County keeps one local architectural treasure aliveWhen many city leaders are spending hundreds of thousands of dollars to rip out, tear down and dump their area’s iconic architectural treasures, Jamestown’s leaders have shown the mature sense to keep, repair and maintain the county’s 130-year- old courthouse.
By: Sharon Cox, The Jamestown Sun
When many city leaders are spending hundreds of thousands of dollars to rip out, tear down and dump their area’s iconic architectural treasures, Jamestown’s leaders have shown the mature sense to keep, repair and maintain the county’s 130-year- old courthouse.
Thanks to the 1883 Courthouse Committee, work has been done to make the brick structure safe for people to walk through or work in. That’s an amazing feat, first of all, and thanks to the State Historical Society of North Dakota, funding didn’t make a deep dent in the community’s pocket book.
Barb Lang, treasurer for the committee, said in a Jan. 10 Sun article that the building is now safe for tours. She said the SHSND in June received $60,000 in emergency funds and was added to the $58,900 from the courthouse committee.
MAVO Systems of Mandan was hired to bring the courthouse basement up to use standards set by the SHSND, which owns the building.
The historic building has remained unusable due to asbestos, lead and mold in its lowest level. The SHSND started outside in October, when it had the water system rerouted away from the building. Since then, the remaining mold, lead paint and asbestos have been removed and the air is now safe for people to breathe.
The building is on the state registry for historic preservation. Its status was controversial in the 1980s. Decisions to destroy it or preserve it were volleyed back and forth for years, until the SHSND took the building under its wings to stop the potential destruction of the Gothic Revival beauty. It is after all, the oldest standing courthouse in the state of North Dakota. That it is a beautiful and substantially-built jewel is an added asset.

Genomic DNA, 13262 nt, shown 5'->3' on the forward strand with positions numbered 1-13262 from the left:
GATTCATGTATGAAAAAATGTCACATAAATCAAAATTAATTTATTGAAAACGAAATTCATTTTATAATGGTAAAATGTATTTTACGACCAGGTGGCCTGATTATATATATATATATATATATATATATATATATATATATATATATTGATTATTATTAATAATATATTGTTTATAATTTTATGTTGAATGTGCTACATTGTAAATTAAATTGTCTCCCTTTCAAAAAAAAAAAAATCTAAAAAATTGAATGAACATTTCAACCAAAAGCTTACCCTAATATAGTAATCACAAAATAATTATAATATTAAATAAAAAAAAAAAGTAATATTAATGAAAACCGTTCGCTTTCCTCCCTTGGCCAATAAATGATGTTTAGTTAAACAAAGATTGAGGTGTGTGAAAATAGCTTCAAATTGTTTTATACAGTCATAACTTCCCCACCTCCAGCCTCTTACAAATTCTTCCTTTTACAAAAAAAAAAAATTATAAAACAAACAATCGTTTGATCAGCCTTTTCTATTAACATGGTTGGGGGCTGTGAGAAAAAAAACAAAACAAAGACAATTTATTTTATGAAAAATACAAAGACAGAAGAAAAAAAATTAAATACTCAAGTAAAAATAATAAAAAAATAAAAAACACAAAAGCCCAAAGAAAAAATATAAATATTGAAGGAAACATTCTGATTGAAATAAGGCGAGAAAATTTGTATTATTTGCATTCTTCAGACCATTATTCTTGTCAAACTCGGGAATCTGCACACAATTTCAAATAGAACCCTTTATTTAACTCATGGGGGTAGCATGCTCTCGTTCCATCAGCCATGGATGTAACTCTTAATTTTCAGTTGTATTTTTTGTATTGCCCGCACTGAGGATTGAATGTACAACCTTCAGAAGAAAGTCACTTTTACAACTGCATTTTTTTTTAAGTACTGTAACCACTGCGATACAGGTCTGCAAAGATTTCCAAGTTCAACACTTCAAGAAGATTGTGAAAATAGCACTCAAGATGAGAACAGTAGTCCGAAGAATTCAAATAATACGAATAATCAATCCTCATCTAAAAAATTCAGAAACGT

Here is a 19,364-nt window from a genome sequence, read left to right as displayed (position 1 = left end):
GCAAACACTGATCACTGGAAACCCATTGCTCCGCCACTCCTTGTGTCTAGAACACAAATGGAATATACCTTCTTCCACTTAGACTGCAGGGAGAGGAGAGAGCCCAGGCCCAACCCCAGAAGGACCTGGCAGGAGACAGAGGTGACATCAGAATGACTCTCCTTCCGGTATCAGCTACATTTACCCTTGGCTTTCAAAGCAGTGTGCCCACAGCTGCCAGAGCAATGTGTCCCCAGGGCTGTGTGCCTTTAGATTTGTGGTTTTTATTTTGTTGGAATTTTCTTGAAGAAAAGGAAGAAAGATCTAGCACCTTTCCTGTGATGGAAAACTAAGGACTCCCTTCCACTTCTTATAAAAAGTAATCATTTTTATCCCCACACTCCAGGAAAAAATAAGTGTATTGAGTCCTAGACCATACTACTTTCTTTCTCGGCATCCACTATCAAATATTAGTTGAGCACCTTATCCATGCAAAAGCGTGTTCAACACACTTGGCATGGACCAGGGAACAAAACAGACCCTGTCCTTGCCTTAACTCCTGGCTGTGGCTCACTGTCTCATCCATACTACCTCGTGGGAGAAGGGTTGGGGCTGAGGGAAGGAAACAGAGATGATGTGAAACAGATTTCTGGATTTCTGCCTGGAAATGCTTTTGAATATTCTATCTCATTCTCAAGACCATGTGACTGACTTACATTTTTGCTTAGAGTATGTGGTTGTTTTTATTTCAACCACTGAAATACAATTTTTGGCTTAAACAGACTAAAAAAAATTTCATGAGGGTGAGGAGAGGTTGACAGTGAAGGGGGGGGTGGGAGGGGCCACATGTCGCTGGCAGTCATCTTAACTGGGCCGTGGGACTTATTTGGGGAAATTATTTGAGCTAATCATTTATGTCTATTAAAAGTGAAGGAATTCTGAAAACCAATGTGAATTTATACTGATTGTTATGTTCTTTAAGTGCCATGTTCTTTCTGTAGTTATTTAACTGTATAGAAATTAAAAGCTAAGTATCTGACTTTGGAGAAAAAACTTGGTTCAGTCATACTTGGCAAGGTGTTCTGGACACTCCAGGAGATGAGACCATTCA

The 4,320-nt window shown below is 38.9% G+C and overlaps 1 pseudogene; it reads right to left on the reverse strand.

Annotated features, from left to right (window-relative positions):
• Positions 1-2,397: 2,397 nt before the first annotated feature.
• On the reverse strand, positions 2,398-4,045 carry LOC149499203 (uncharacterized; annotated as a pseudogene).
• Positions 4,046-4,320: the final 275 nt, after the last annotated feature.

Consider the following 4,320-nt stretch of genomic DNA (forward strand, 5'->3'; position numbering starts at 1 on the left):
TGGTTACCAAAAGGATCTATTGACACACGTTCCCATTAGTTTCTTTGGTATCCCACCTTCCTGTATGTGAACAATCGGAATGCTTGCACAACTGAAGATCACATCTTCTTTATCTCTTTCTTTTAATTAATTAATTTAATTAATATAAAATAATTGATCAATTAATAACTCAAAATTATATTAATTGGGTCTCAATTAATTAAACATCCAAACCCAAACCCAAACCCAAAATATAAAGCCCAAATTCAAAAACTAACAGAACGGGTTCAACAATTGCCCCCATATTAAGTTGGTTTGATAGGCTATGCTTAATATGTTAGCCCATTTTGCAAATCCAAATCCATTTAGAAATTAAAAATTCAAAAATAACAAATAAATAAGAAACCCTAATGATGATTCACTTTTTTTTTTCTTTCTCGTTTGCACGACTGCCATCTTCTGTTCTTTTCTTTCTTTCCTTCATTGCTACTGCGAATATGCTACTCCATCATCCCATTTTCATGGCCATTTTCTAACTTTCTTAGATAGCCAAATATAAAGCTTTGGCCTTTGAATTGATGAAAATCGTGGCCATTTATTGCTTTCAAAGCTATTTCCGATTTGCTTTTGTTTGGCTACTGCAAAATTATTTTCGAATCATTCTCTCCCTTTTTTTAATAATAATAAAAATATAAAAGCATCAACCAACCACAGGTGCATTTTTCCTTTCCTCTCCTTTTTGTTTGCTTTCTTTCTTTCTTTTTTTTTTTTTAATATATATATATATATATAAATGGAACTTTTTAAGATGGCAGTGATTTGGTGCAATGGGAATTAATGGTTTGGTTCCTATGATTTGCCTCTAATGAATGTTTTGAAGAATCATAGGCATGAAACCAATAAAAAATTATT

Jamestown has many natural treasures. That we know by observation. But some of its man-made treasures are less publicized. It has one of the oldest protected ancient burial sites in the state. It hasn’t become a tourist draw because it needs some more work on it in order to protect it from vandals and to interpret it for researchers and visitors. The SHSND sent an excavation crew to determine its origins and contents back in the 1980s. And just north of that treasure, paralleling the James River in its southward flow, is Fort Seward.
Fort Seward stands on the western bluff overlooking Jamestown’s lovely valley, where members of the 20th Infantry’s Reconstruction Committee handled visitors and repairs as needed. Lang and her husband Art Todd are members of that committee and among those responsible for erecting the tallest flag pole in the state, right up there on that bluff. They have had a hand in protecting it as well as the burial mound and the courthouse.
Preserving any work of art means someone has to care about and be knowledgeable of its value. And Jamestown is not alone in preservation problems and successes.
A Valley City businessman was in the midst of renovating that city’s 76-year-old auditorium into an upscale apartment complex, but state laws prohibit doing more than 50 percent of a property’s value when it’s located in a flood plain. And it is. So, according to WDAY-TV’s Jan. 18 report, renovation and repurposing that structure is at a standstill. But they are working on keeping it intact and repurposing it.
Works of art hang in museums because people know to protect and collect them. Everyone seems to agree some sculptures and paintings have intrinsic value and people are willing to part with millions of dollars in order to own them. But architecture is an older form of art than painting or sculpture. And buildings need care and upkeep and can serve additional purposes outside of being collected: they can be inhabited as well as appreciated for their beauty. To replace them is usually more costly than repairing. Once repaired, a well-constructed old building will usually outlast recent constructions. And art, regardless of the medium, warrants care and preservation. Bravo to the 1883 Committee.
If anyone has an item for this column, please send to Sharon Cox, PO Box 1559, Jamestown, ND 58402-1559.